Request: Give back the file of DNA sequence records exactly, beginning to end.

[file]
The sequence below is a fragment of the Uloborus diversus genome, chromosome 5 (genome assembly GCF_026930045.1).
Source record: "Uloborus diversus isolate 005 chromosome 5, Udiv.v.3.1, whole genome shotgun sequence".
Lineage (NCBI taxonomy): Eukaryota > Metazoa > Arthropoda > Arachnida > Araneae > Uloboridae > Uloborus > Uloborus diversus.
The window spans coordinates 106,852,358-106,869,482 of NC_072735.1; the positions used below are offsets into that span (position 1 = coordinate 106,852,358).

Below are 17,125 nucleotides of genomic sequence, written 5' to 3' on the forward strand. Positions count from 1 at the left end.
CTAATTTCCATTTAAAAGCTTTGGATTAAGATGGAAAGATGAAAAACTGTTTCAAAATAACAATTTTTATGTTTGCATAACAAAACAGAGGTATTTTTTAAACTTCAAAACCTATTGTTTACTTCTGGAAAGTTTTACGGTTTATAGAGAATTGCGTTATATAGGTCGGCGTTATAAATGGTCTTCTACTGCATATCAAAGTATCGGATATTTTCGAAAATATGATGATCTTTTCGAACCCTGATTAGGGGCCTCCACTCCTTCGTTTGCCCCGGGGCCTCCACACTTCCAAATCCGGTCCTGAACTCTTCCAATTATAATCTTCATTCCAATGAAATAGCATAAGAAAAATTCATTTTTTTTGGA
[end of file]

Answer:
The sequence below is a fragment of the Uloborus diversus genome, chromosome 5 (genome assembly GCF_026930045.1).
Source record: "Uloborus diversus isolate 005 chromosome 5, Udiv.v.3.1, whole genome shotgun sequence".
Lineage (NCBI taxonomy): Eukaryota > Metazoa > Arthropoda > Arachnida > Araneae > Uloboridae > Uloborus > Uloborus diversus.
The window spans coordinates 106,852,358-106,869,482 of NC_072735.1; the positions used below are offsets into that span (position 1 = coordinate 106,852,358).

Below are 17,125 nucleotides of genomic sequence, written 5' to 3' on the forward strand. Positions count from 1 at the left end.
CTAATTTCCATTTAAAAGCTTTGGATTAAGATGGAAAGATGAAAAACTGTTTCAAAATAACAATTTTTATGTTTGCATAACAAAACAGAGGTATTTTTTAAACTTCAAAACCTATTGTTTACTTCTGGAAAGTTTTACGGTTTATAGAGAATTGCGTTATATAGGTCGGCGTTATAAATGGTCTTCTACTGCATATCAAAGTATCGGATATTTTCGAAAATATGATGATCTTTTCGAACCCTGATTAGGGGCCTCCACTCCTTCGTTTGCCCCGGGGCCTCCACACTTCCAAATCCGGTCCTGAACTCTTCCAATTATAATCTTCATTCCAATGAAATAGCATAAGAAAAATTCATTTTTTTTGGA